- Kyiv Mayor and former boxer Vitali Klitschko said that the city is bracing for a brutal winter.
- 500 shelters for 3.6 million people and a strained power grid could mean the ‘apocalypse,’ he said.
- But he appeared to fire back at Ukrainian President Volodymyr Zelenskyy, who suggested Kyiv was unprepared.
The mayor of Kyiv clapped back at Ukrainian president Volodymyr Zelenskyy, acknowledging that an apocalyptic winter could lie ahead in Ukraine’s capitol but that his administration is working to avoid it.
Kyiv Mayor and Hall of Fame boxer Vitali Klitschko fueled simmering tension with Zelenskyy with his firm remarks, a week after he brushed off Zelenskyy’s criticism that Kyiv was not equipped for a harsh winter amid increasing Russian airstrikes.
In an interview with Reuters on Wednesday, Klitschko admitted that with a mere 500 heating hubs for 3.6 million people, Kyiv may have to call for widespread evacuations in some scenarios.
“Kyiv might lose power, water, and heat supply. The apocalypse might happen, like in Hollywood films, when it’s not possible to live in homes considering the low temperature,” Klitschko told Reuters on Thursday. “But we are fighting and doing everything we can to make sure that this does not happen.”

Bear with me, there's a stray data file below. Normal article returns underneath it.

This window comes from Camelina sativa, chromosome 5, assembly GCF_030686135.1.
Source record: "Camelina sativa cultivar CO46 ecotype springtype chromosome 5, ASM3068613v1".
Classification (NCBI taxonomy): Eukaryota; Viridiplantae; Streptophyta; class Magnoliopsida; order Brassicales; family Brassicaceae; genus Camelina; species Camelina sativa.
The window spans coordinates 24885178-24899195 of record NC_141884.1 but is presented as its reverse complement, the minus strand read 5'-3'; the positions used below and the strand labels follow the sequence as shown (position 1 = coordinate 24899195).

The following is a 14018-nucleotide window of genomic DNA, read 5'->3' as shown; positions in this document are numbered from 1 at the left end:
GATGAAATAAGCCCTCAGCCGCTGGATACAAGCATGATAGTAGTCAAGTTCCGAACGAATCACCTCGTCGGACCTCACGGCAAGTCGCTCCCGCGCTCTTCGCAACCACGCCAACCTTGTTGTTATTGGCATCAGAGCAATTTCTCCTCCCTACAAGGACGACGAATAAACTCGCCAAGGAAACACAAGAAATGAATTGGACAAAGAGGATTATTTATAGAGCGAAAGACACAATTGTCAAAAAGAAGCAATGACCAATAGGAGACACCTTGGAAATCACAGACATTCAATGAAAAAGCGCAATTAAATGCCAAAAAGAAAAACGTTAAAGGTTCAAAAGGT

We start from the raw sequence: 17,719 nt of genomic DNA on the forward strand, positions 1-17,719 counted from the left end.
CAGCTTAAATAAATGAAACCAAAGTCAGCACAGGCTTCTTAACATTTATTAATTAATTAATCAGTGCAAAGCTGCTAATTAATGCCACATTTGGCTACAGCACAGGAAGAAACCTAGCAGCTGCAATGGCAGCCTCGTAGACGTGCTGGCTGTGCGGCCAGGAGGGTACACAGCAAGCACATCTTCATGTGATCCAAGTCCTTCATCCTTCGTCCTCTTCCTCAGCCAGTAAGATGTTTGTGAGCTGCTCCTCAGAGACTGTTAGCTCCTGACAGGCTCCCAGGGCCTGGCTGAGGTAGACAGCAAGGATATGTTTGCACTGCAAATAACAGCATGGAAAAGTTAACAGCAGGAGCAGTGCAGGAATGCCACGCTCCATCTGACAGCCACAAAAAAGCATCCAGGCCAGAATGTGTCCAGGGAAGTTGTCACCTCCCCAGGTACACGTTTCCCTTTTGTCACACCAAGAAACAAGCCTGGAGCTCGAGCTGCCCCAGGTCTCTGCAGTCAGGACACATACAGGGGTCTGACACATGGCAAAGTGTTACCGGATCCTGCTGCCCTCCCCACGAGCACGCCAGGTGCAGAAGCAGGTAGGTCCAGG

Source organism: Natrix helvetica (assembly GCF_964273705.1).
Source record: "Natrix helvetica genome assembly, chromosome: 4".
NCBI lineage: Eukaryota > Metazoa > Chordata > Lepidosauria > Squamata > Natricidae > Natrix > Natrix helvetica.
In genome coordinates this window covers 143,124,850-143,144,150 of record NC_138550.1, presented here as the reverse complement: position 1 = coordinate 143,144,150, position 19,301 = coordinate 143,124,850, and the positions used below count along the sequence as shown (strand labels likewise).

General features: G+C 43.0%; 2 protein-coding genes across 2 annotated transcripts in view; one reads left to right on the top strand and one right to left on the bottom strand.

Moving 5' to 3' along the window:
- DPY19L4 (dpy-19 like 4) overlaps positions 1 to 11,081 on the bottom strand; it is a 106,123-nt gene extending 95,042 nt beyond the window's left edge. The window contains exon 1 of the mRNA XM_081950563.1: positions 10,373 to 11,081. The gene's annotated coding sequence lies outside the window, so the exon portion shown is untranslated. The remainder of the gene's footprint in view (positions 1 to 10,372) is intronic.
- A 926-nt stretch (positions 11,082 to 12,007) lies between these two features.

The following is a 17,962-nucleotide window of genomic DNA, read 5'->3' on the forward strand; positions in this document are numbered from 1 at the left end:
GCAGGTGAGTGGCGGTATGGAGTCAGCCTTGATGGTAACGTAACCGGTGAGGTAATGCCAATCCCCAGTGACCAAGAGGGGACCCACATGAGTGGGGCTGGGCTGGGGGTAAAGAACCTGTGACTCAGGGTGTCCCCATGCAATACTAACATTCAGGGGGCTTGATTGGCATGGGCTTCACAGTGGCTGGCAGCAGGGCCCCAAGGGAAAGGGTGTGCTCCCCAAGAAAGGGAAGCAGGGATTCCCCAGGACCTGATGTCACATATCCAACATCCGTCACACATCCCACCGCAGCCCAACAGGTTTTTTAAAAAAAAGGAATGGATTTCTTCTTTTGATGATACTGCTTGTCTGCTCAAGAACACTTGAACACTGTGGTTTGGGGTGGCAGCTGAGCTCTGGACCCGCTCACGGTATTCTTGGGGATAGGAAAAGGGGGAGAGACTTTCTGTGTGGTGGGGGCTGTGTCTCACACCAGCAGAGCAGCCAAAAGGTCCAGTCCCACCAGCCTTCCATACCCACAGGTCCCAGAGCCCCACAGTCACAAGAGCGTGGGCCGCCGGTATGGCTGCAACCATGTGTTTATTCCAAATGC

In the interview, Klitschko claimed that 152 civilians had been killed by Russian forces in Kyiv, and that 678 buildings had been wrecked since the start of Russia’s war on February 24. Klitschko and Zelenskyy’s spat came partially out of Russia’s increased targeting of Ukraine’s power grid. According to the World Health Organization, Russia has crippled about half of Ukraine’s power supply.
According to Reuters, in a video message last week, Zelenskyy stated that Kyiv did not have enough heating shelters, which Klitschko called a “strange” message.
“It looks strange when we are united against a single enemy, but we start to fight within the country,” Klitschko told Reuters last week, blaming Zelenskyy’s comments on “politics.”
On Thursday, Klitschko admitted that “for a city of 3 million, 500 points is nothing,” in reference to heating shelters set up by the city administration, but argued that it was more than other Ukrainian cities. Winter temperatures can fall as low as 5 degrees Fahrenheit in the dead of winter in Kyiv, Reuters reported.
“If electricity supply continues to be absent while outside temperatures remain low, we will unfortunately be forced to drain water from buildings,” Klitschko told Reuters on Thursday. “Right now there is heating in Kyiv, there is electricity… everything works, there is no need at present (for evacuation),” Klitschko added.
The mayor told residents to remain calm, but to prepare for “various scenarios.”
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